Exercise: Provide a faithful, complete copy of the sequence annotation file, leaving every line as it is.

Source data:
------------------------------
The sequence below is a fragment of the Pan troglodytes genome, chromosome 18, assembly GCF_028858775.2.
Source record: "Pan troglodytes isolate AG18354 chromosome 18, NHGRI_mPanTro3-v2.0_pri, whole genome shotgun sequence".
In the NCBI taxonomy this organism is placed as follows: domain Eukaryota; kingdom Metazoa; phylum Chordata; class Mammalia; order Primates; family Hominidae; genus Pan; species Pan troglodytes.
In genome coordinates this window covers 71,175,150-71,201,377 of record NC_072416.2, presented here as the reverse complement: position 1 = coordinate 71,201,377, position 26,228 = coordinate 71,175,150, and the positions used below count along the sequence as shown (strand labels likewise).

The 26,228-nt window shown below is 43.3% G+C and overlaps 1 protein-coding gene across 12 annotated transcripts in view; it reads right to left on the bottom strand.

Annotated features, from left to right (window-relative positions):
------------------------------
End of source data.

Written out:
The sequence below is a fragment of the Pan troglodytes genome, chromosome 18, assembly GCF_028858775.2.
Source record: "Pan troglodytes isolate AG18354 chromosome 18, NHGRI_mPanTro3-v2.0_pri, whole genome shotgun sequence".
In the NCBI taxonomy this organism is placed as follows: domain Eukaryota; kingdom Metazoa; phylum Chordata; class Mammalia; order Primates; family Hominidae; genus Pan; species Pan troglodytes.
In genome coordinates this window covers 71,175,150-71,201,377 of record NC_072416.2, presented here as the reverse complement: position 1 = coordinate 71,201,377, position 26,228 = coordinate 71,175,150, and the positions used below count along the sequence as shown (strand labels likewise).

The 26,228-nt window shown below is 43.3% G+C and overlaps 1 protein-coding gene across 12 annotated transcripts in view; it reads right to left on the bottom strand.

Annotated features, from left to right (window-relative positions):